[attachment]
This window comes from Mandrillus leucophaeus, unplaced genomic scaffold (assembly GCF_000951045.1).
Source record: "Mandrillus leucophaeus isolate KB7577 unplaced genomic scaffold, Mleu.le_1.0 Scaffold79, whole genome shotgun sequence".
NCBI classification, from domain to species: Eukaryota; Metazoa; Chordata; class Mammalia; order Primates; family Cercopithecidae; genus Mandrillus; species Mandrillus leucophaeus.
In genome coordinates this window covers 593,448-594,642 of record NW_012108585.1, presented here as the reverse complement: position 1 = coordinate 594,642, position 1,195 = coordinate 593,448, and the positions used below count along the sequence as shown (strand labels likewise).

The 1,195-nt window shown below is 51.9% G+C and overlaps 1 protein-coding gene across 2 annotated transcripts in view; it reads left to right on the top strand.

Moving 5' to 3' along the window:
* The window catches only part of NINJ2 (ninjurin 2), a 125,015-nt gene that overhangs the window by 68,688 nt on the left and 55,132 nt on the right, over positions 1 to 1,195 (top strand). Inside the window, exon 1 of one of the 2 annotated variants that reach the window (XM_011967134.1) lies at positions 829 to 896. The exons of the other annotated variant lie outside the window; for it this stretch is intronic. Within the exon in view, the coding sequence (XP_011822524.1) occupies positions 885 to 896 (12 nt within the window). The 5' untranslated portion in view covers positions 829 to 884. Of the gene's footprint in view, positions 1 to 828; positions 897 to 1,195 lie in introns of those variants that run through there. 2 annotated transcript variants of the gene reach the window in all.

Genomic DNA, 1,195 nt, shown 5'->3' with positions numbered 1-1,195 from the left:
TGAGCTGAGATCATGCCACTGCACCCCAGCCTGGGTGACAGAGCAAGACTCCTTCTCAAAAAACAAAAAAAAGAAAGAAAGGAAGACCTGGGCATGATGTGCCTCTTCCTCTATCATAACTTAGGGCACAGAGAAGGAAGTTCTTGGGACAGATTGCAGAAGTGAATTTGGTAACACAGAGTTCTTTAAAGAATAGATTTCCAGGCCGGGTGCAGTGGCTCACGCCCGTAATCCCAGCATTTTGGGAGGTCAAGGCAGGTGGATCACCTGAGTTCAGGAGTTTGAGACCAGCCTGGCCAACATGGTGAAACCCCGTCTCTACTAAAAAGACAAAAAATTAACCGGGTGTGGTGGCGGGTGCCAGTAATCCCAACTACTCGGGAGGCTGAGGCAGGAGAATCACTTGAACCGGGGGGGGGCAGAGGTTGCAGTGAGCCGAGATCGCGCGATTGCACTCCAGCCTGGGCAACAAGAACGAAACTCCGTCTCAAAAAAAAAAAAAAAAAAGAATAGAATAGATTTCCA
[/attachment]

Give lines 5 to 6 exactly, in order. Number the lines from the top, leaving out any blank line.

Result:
The 1,195-nt window shown below is 51.9% G+C and overlaps 1 protein-coding gene across 2 annotated transcripts in view; it reads left to right on the top strand.

Moving 5' to 3' along the window: